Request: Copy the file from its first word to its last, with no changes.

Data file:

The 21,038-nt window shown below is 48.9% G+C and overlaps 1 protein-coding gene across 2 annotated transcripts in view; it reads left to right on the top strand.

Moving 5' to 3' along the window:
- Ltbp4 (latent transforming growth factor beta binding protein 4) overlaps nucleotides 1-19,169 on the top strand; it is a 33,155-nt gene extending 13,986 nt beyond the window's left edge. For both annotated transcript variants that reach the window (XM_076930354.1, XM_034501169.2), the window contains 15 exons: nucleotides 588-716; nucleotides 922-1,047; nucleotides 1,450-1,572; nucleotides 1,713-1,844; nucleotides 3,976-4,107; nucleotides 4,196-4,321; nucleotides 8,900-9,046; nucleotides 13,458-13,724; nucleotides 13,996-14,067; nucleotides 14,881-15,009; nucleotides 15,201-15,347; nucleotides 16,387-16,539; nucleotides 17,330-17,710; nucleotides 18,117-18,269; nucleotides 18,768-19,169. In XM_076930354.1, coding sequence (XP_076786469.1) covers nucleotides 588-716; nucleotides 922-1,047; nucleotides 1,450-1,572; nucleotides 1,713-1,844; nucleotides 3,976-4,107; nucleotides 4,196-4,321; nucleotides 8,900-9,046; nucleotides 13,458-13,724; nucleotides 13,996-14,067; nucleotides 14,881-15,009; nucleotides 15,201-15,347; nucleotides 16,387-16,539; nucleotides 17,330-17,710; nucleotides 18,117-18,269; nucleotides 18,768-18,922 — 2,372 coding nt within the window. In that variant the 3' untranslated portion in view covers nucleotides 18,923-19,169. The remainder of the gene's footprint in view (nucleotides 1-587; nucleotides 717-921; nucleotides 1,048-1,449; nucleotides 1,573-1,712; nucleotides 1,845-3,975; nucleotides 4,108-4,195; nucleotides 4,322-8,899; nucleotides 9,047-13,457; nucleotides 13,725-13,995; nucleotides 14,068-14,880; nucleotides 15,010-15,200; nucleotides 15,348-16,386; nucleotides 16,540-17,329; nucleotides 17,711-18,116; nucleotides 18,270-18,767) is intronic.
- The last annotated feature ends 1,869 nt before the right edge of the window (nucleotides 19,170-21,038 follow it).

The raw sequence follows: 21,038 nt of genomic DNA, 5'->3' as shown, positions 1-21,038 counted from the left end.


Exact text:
The 21,038-nt window shown below is 48.9% G+C and overlaps 1 protein-coding gene across 2 annotated transcripts in view; it reads left to right on the top strand.

Moving 5' to 3' along the window:
- Ltbp4 (latent transforming growth factor beta binding protein 4) overlaps nucleotides 1-19,169 on the top strand; it is a 33,155-nt gene extending 13,986 nt beyond the window's left edge. For both annotated transcript variants that reach the window (XM_076930354.1, XM_034501169.2), the window contains 15 exons: nucleotides 588-716; nucleotides 922-1,047; nucleotides 1,450-1,572; nucleotides 1,713-1,844; nucleotides 3,976-4,107; nucleotides 4,196-4,321; nucleotides 8,900-9,046; nucleotides 13,458-13,724; nucleotides 13,996-14,067; nucleotides 14,881-15,009; nucleotides 15,201-15,347; nucleotides 16,387-16,539; nucleotides 17,330-17,710; nucleotides 18,117-18,269; nucleotides 18,768-19,169. In XM_076930354.1, coding sequence (XP_076786469.1) covers nucleotides 588-716; nucleotides 922-1,047; nucleotides 1,450-1,572; nucleotides 1,713-1,844; nucleotides 3,976-4,107; nucleotides 4,196-4,321; nucleotides 8,900-9,046; nucleotides 13,458-13,724; nucleotides 13,996-14,067; nucleotides 14,881-15,009; nucleotides 15,201-15,347; nucleotides 16,387-16,539; nucleotides 17,330-17,710; nucleotides 18,117-18,269; nucleotides 18,768-18,922 — 2,372 coding nt within the window. In that variant the 3' untranslated portion in view covers nucleotides 18,923-19,169. The remainder of the gene's footprint in view (nucleotides 1-587; nucleotides 717-921; nucleotides 1,048-1,449; nucleotides 1,573-1,712; nucleotides 1,845-3,975; nucleotides 4,108-4,195; nucleotides 4,322-8,899; nucleotides 9,047-13,457; nucleotides 13,725-13,995; nucleotides 14,068-14,880; nucleotides 15,010-15,200; nucleotides 15,348-16,386; nucleotides 16,540-17,329; nucleotides 17,711-18,116; nucleotides 18,270-18,767) is intronic.
- The last annotated feature ends 1,869 nt before the right edge of the window (nucleotides 19,170-21,038 follow it).

The raw sequence follows: 21,038 nt of genomic DNA, 5'->3' as shown, positions 1-21,038 counted from the left end.